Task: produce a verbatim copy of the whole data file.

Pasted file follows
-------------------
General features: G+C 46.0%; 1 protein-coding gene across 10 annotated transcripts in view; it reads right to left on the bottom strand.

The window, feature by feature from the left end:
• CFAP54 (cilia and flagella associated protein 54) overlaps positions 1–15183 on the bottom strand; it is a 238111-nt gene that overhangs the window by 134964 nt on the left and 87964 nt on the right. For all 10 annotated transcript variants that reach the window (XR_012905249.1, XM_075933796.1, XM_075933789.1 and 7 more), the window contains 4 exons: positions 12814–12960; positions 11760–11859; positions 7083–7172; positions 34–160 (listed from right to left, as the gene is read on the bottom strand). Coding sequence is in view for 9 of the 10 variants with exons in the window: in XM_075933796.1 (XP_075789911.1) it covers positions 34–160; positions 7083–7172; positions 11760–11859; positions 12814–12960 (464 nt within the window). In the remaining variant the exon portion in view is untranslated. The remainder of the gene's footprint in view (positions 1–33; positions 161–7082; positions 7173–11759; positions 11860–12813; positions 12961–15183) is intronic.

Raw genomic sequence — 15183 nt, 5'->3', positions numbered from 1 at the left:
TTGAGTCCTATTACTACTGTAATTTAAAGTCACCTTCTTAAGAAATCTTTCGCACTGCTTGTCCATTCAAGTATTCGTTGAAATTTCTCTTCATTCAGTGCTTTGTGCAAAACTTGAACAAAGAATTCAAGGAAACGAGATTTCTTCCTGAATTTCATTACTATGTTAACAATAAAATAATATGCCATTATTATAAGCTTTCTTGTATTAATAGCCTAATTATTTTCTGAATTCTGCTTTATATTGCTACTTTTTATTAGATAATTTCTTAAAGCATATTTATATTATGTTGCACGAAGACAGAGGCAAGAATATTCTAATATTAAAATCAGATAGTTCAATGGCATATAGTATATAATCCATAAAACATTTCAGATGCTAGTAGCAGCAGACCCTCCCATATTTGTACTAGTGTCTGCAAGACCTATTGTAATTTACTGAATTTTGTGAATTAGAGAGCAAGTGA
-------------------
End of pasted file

General features: G+C 46.0%; 1 protein-coding gene across 10 annotated transcripts in view; it reads right to left on the bottom strand.

The window, feature by feature from the left end:
• CFAP54 (cilia and flagella associated protein 54) overlaps positions 1–15183 on the bottom strand; it is a 238111-nt gene that overhangs the window by 134964 nt on the left and 87964 nt on the right. For all 10 annotated transcript variants that reach the window (XR_012905249.1, XM_075933796.1, XM_075933789.1 and 7 more), the window contains 4 exons: positions 12814–12960; positions 11760–11859; positions 7083–7172; positions 34–160 (listed from right to left, as the gene is read on the bottom strand). Coding sequence is in view for 9 of the 10 variants with exons in the window: in XM_075933796.1 (XP_075789911.1) it covers positions 34–160; positions 7083–7172; positions 11760–11859; positions 12814–12960 (464 nt within the window). In the remaining variant the exon portion in view is untranslated. The remainder of the gene's footprint in view (positions 1–33; positions 161–7082; positions 7173–11759; positions 11860–12813; positions 12961–15183) is intronic.

Raw genomic sequence — 15183 nt, 5'->3', positions numbered from 1 at the left:
TTGAGTCCTATTACTACTGTAATTTAAAGTCACCTTCTTAAGAAATCTTTCGCACTGCTTGTCCATTCAAGTATTCGTTGAAATTTCTCTTCATTCAGTGCTTTGTGCAAAACTTGAACAAAGAATTCAAGGAAACGAGATTTCTTCCTGAATTTCATTACTATGTTAACAATAAAATAATATGCCATTATTATAAGCTTTCTTGTATTAATAGCCTAATTATTTTCTGAATTCTGCTTTATATTGCTACTTTTTATTAGATAATTTCTTAAAGCATATTTATATTATGTTGCACGAAGACAGAGGCAAGAATATTCTAATATTAAAATCAGATAGTTCAATGGCATATAGTATATAATCCATAAAACATTTCAGATGCTAGTAGCAGCAGACCCTCCCATATTTGTACTAGTGTCTGCAAGACCTATTGTAATTTACTGAATTTTGTGAATTAGAGAGCAAGTGA